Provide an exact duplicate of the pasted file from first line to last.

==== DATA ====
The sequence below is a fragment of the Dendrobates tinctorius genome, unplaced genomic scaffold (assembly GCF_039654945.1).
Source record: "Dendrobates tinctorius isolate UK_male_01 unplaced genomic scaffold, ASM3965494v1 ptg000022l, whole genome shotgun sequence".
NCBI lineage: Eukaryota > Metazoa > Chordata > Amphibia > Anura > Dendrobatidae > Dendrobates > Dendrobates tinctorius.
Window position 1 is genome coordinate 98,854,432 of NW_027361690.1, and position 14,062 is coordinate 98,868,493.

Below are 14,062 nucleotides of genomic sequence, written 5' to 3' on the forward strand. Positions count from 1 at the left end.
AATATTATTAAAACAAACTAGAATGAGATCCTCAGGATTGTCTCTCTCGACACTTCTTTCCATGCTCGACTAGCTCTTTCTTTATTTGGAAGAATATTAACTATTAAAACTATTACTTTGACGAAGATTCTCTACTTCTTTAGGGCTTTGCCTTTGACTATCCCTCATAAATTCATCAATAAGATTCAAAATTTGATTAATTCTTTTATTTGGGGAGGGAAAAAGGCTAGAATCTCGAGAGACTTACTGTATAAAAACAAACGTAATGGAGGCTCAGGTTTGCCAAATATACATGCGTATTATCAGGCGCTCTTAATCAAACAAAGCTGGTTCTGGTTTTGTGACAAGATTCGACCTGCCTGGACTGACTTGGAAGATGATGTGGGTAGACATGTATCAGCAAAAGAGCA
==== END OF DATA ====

The sequence below is a fragment of the Dendrobates tinctorius genome, unplaced genomic scaffold (assembly GCF_039654945.1).
Source record: "Dendrobates tinctorius isolate UK_male_01 unplaced genomic scaffold, ASM3965494v1 ptg000022l, whole genome shotgun sequence".
NCBI lineage: Eukaryota > Metazoa > Chordata > Amphibia > Anura > Dendrobatidae > Dendrobates > Dendrobates tinctorius.
Window position 1 is genome coordinate 98,854,432 of NW_027361690.1, and position 14,062 is coordinate 98,868,493.

Below are 14,062 nucleotides of genomic sequence, written 5' to 3' on the forward strand. Positions count from 1 at the left end.
AATATTATTAAAACAAACTAGAATGAGATCCTCAGGATTGTCTCTCTCGACACTTCTTTCCATGCTCGACTAGCTCTTTCTTTATTTGGAAGAATATTAACTATTAAAACTATTACTTTGACGAAGATTCTCTACTTCTTTAGGGCTTTGCCTTTGACTATCCCTCATAAATTCATCAATAAGATTCAAAATTTGATTAATTCTTTTATTTGGGGAGGGAAAAAGGCTAGAATCTCGAGAGACTTACTGTATAAAAACAAACGTAATGGAGGCTCAGGTTTGCCAAATATACATGCGTATTATCAGGCGCTCTTAATCAAACAAAGCTGGTTCTGGTTTTGTGACAAGATTCGACCTGCCTGGACTGACTTGGAAGATGATGTGGGTAGACATGTATCAGCAAAAGAGCA